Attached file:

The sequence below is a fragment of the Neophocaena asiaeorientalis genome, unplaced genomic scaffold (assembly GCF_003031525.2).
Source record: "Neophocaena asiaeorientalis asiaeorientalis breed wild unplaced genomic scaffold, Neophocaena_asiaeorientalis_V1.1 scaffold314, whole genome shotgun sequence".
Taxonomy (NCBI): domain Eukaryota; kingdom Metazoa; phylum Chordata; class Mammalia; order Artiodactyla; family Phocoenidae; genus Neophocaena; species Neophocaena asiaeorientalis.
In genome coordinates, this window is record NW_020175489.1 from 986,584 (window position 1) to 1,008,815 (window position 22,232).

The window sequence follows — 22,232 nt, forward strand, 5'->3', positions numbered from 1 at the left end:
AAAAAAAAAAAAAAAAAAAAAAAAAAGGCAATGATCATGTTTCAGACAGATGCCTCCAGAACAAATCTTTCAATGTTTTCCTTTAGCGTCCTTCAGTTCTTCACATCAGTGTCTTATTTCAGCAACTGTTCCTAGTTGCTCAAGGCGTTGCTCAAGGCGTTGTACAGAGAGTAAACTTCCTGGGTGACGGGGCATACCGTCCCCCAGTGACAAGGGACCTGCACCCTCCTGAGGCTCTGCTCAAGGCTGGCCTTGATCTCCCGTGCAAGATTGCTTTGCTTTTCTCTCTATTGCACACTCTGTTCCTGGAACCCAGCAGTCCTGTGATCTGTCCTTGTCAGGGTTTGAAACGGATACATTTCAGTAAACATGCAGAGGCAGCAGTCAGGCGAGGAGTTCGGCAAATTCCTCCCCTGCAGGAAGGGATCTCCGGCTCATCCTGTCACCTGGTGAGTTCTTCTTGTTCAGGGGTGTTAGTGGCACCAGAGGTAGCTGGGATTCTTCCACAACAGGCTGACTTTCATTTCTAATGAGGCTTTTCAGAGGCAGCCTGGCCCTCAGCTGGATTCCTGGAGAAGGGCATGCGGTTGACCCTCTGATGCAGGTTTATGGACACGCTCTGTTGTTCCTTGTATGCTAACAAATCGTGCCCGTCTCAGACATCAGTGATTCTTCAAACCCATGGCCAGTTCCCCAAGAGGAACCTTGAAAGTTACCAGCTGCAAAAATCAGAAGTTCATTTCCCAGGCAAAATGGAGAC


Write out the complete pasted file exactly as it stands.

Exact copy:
The sequence below is a fragment of the Neophocaena asiaeorientalis genome, unplaced genomic scaffold (assembly GCF_003031525.2).
Source record: "Neophocaena asiaeorientalis asiaeorientalis breed wild unplaced genomic scaffold, Neophocaena_asiaeorientalis_V1.1 scaffold314, whole genome shotgun sequence".
Taxonomy (NCBI): domain Eukaryota; kingdom Metazoa; phylum Chordata; class Mammalia; order Artiodactyla; family Phocoenidae; genus Neophocaena; species Neophocaena asiaeorientalis.
In genome coordinates, this window is record NW_020175489.1 from 986,584 (window position 1) to 1,008,815 (window position 22,232).

The window sequence follows — 22,232 nt, forward strand, 5'->3', positions numbered from 1 at the left end:
AAAAAAAAAAAAAAAAAAAAAAAAAAGGCAATGATCATGTTTCAGACAGATGCCTCCAGAACAAATCTTTCAATGTTTTCCTTTAGCGTCCTTCAGTTCTTCACATCAGTGTCTTATTTCAGCAACTGTTCCTAGTTGCTCAAGGCGTTGCTCAAGGCGTTGTACAGAGAGTAAACTTCCTGGGTGACGGGGCATACCGTCCCCCAGTGACAAGGGACCTGCACCCTCCTGAGGCTCTGCTCAAGGCTGGCCTTGATCTCCCGTGCAAGATTGCTTTGCTTTTCTCTCTATTGCACACTCTGTTCCTGGAACCCAGCAGTCCTGTGATCTGTCCTTGTCAGGGTTTGAAACGGATACATTTCAGTAAACATGCAGAGGCAGCAGTCAGGCGAGGAGTTCGGCAAATTCCTCCCCTGCAGGAAGGGATCTCCGGCTCATCCTGTCACCTGGTGAGTTCTTCTTGTTCAGGGGTGTTAGTGGCACCAGAGGTAGCTGGGATTCTTCCACAACAGGCTGACTTTCATTTCTAATGAGGCTTTTCAGAGGCAGCCTGGCCCTCAGCTGGATTCCTGGAGAAGGGCATGCGGTTGACCCTCTGATGCAGGTTTATGGACACGCTCTGTTGTTCCTTGTATGCTAACAAATCGTGCCCGTCTCAGACATCAGTGATTCTTCAAACCCATGGCCAGTTCCCCAAGAGGAACCTTGAAAGTTACCAGCTGCAAAAATCAGAAGTTCATTTCCCAGGCAAAATGGAGAC